January 3, 2016 – My Sister Jennifer


My sister has a beautiful name – Jennifer Leigh Williams.  But all my life I have known her as Boody.  This came from the nickname my grandmother gave her – Jenny-Boo.  This name evolved into Boo and then Boody or Booty or Bootie.  In her adult life, people call her Jennifer or Jen, and I do, too when I am in public with her, but it feels strange.  Yet I am a little embarrassed for her when I introduce her as Boody.  Maybe I should introduce her as Boo, which sounds a little more dignified.

I am grateful for Boody because she has a huge heart and she is courageous.  She has endured so much hurt in this life and yet she keeps smiling, she keeps giving her love, she keeps shining her friendliness and good will on others.  I cannot help but admire her and learn from her for that.

She is also courageous.  She learned how to sail in a YMCA pool and then went on to get her captain’s license and work for Hinckley Yacht Company sailing boats from Maine to the Caribbean and back.  She got her scuba certification and went diving.  she learned to fly.  She believed in herself enough to go to law school and run for political office.  She learned to ride motorcycles and became a motorcycle safety instructor.  She taught herself how to become a beekeeper and keeps hives full of bees and honey. There are probably a zillion more things she does that I don’t even know about.

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January 2, 2016 – My Mother


My Mother was a complicated woman.  She was a free spirit who valued things differently than most people.  I am grateful to her because she showed us how to stop and smell the flowers.  She taught us how to live without binding ourselves up in society’s invisible rules.  She did 

  pretty much what she wanted to do without worrying too much how it affected other people.  She seldom said things like: No, that won’t work, that will be too messy, you can’t do that, you’ll never accomplish that.  Therefore she gave me the mindset that anything is possible.  That attitude, along with the out-of-the-box kind of thinking my father gave me, has led me to try and accomplish so many things in my life.  I am forever grateful for that.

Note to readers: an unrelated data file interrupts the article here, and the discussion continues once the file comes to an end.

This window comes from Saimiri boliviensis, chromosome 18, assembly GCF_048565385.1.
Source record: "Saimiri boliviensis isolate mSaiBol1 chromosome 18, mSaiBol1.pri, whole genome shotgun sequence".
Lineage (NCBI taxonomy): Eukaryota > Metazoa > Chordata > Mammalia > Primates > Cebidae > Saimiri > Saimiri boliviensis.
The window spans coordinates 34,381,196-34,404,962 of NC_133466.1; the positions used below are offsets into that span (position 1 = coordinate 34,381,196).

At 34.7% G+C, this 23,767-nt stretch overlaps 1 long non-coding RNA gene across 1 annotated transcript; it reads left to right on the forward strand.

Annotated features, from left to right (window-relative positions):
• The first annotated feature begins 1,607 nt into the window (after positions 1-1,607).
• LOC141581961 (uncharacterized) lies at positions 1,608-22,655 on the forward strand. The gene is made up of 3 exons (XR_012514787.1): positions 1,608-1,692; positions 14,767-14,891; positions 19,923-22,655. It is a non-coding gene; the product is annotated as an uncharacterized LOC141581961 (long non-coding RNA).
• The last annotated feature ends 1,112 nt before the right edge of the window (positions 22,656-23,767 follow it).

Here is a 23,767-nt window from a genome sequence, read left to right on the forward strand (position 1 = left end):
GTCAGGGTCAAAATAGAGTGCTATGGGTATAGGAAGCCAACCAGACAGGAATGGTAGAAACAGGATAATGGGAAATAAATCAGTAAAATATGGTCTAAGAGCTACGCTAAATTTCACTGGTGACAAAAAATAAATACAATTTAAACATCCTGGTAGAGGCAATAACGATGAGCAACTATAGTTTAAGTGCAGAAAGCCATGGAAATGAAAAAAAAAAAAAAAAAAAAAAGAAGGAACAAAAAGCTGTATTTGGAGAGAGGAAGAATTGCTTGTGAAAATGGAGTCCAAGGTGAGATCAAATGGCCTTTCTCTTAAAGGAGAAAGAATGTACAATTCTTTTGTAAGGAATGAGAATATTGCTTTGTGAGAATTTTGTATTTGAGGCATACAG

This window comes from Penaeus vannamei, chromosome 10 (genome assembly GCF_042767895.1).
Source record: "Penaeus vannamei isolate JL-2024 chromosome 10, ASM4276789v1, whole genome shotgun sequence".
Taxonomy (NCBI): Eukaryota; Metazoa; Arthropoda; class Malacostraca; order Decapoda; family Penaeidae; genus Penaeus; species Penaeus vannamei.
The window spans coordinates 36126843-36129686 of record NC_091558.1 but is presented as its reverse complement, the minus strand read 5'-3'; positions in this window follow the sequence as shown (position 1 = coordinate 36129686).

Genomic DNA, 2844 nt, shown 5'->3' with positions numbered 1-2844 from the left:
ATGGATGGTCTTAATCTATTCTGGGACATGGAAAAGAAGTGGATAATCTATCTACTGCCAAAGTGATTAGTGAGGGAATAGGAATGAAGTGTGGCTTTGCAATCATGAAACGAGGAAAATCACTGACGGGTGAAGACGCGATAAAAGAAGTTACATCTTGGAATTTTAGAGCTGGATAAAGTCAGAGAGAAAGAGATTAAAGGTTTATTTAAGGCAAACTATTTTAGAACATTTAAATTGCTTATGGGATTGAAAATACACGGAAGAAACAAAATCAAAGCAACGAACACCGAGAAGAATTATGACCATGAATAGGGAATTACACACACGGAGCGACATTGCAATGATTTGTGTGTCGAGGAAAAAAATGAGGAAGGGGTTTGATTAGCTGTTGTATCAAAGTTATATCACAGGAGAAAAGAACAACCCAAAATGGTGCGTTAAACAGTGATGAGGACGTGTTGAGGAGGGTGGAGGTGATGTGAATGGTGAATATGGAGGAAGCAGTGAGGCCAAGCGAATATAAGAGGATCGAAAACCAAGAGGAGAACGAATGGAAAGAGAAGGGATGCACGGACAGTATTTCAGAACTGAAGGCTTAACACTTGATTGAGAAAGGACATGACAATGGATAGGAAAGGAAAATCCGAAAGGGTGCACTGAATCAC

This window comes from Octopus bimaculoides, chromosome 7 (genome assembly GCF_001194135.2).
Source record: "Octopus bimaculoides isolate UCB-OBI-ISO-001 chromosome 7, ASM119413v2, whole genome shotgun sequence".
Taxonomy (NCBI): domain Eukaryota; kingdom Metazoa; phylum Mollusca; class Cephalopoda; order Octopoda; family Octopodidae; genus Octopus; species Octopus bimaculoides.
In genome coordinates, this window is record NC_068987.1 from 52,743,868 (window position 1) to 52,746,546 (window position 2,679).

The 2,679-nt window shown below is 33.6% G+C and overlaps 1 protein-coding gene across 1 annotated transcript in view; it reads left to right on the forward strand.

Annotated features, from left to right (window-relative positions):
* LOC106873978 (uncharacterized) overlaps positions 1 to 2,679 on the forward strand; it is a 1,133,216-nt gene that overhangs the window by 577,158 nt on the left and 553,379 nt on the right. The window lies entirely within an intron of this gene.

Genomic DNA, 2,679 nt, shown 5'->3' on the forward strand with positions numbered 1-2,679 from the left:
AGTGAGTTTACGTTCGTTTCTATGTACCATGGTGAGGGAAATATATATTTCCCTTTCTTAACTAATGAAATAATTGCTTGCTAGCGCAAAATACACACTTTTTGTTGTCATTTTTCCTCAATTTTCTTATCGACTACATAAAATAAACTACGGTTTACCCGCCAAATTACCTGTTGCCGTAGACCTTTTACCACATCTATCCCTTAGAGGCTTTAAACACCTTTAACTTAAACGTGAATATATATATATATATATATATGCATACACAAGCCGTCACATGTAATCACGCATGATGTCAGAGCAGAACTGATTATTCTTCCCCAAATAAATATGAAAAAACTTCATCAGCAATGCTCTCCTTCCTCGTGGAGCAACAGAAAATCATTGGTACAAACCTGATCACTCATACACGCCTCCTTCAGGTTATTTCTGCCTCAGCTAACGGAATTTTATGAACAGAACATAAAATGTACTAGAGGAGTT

January 1, 2016 – My Father


The start of a new year.  Every new year’s day I take a moment to look back at all the things that happened in the previous year.  There are always lots of new people who have entered my life and some that have left.  There are new things I’ve learned and new places I’ve visited.  Life never stops giving us surprises and gifts.  This year I want to make it a year of gratitude, giving thanks for some of those gifts along the way.

I am thankful for my father, Leonard John Williams.  He was born in 1925 and as a man of that generation, he worked hard to make sure his family had everything they needed.  I know now that some of the time things did not go well for him and he probably worried about how things would turn out, but he never burdened us with that.  

As a boy he and his brothers published a neighborhood newspaper called the Thornapple Street News in Chevy Chase, MD. He saved copies of what seemed like most of the papers in a cardboard box and sometimes we enjoyed reading the simple, uncomplicated news about lost dogs, new bikes, and other neighborhood goings-on.  He was a great skeet shooter, shooting from the hip.  We had some 35 MM celluloid film that showed him and his brothers blasting away at clay pigeons and hitting most of them.  In high school he was president of his class and participated in the Young Democrats.  He left high school before graduation to join the Navy and enter WWII.  When he returned he finished college at Harvard and then Law School at George Washington University.  

He met my mom, who I think, was not someone my grandmother was crazy about.  She was a free spirit, but he loved her dearly until the day he died.  

From a child’s perspective, he led a busy life of work.  He left for the office each day in a suit and returned in time for dinner.  People respected him and came to him for advice about law, politics, and life.  He had an incredible work ethic.  And yet he was able to look at problems and think cretively about their solutions.  

He gave me and my siblings a safe, comfortable life.  He provided us with a wonderful home in a safe neighborhood.  He put food on the table and clothes on our bodies.  He paid for us to go to good schools and be members of a country club.  The schools and the club shaped our lives and minds more than anything else.  The people we met, the sports, and the studies have had a tremendous effect on my life.

My dad was a loving dad.  He was always gentle, but firm.  He always told me how much he loved me and how proud he was of me.  I never doubted that.  He was patient and tolerant as I followed some hair-brained ideas.  He was honest when I asked his opinion.  

Watching him die was hard, wrenching.  I hope he has found peace and happiness in another place, wahtever that might be.  He lived a good life here and he deserves to rest and be joyful for all his hard work.  


Happy New Year


This year I plan to blog about my gratitude for all the incredible things in my life.  From family to teachers to friends to pets to opportunities to lessons learned to the magical beauty of this world – there is so much to be grateful for.  Four hours to go until the New Year.